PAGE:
Carlos Cruz-Diez, ‘Physichromie No. 113’ 1963, reconstructed 1976
Carlos Cruz-Diez, Physichromie No. 113 1963, reconstructed 1976 . Tate . © ADAGP, Paris and DACS, London 2020

Room 12 in In the Studio

A View from Zagreb: Op and Kinetic Art

Supernovae

Victor Vasarely, Supernovae  1959–61

Supernovae is formed of 1,161 small black squares, set inside a thin white vertical grid. The work plays optical tricks on the viewer. Vasarely designed it so that it seems to move, flip or change depending on where you view it from. This reflects his interest in geometry, perception and movement. Motion, Vasarely explained, is not about depicting a moving object. Instead, it is ‘the aggressiveness with which the structures strike the retina.’

Gallery label, October 2019

© ADAGP, Paris and DACS, London 2020

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Physichromie No. 113

Carlos Cruz-Diez, Physichromie No. 113  1963, reconstructed 1976

This work forms part of a series in which the Venezuelan artist Cruz-Diez demonstrates the way colour changes according to the position and movement of the viewer. He placed colours in parallel strips and at right angles, so that they seem to blend as the spectator’s viewpoint changes from one side of the work to the other. The title is a term invented by Cruz-Diez, derived from the words ‘physical chromatism’. The mirror effect was originally created using a material called lumaline, which deteriorated over time, and the work was remade by the artist in 1976 using polished stainless steel.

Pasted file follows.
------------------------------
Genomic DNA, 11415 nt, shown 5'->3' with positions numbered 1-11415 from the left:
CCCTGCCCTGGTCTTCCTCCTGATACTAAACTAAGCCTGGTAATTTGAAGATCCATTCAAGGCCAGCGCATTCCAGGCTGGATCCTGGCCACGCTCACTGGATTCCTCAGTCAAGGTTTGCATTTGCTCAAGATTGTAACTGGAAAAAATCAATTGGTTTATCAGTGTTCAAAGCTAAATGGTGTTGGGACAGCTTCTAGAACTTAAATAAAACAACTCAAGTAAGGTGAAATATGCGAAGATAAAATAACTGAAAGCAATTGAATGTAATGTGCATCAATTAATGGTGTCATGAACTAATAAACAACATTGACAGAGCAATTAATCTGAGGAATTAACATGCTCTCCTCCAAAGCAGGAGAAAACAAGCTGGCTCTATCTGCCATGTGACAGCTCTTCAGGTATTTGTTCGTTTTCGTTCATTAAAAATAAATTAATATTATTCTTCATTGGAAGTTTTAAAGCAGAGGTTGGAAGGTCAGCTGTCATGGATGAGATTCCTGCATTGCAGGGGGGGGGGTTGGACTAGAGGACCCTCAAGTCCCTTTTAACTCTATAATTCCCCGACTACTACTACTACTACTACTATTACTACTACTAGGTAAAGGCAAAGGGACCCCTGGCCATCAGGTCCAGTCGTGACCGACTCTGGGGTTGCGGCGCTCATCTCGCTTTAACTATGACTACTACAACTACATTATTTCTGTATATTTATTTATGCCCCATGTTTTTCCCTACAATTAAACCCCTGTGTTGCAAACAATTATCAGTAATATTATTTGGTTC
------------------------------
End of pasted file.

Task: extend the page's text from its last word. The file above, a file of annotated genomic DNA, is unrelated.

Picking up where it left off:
Gallery label, July 2019

© ADAGP, Paris and DACS, London 2020

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Perspex Group on Orange (B)

Mary Martin, Perspex Group on Orange (B)  1969

This is one of a series of five works that Martin entitled Perspex Group on Orange. For each one she arranged seven pieces of Perspex in a different configuration, assembling them against a large orange square of the same material. The sizes of the different pieces are based on the Fibonacci series – a mathematical sequence in which each successive number is generated by adding together the two previous numbers. ‘One commences with a single cell, or unit, a logical process of growth is applied and the whole, or the effect, is unforeseen until the work is complete’, Martin explained.

Gallery label, January 2019

© Estate of Mary Martin

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Ambiguous Structure No.92

Jean-Pierre Yvaral, Ambiguous Structure No.92  1969

Soto left Venezuela for Paris in 1950 where, influenced by Piet Mondrian’s late works, he set out to make paintings that appeared to move. His interest in the transformation of matter into energy led him to create a series of reliefs he called vibrations. In these works, layers of lines, either static or mobile, produce an optical disturbance. In Cardinal a cascade of stems hangs in front of a striped background, gently swinging with the air around it. This movement is enhanced by the optical effects of the rods against the hand-drawn lines.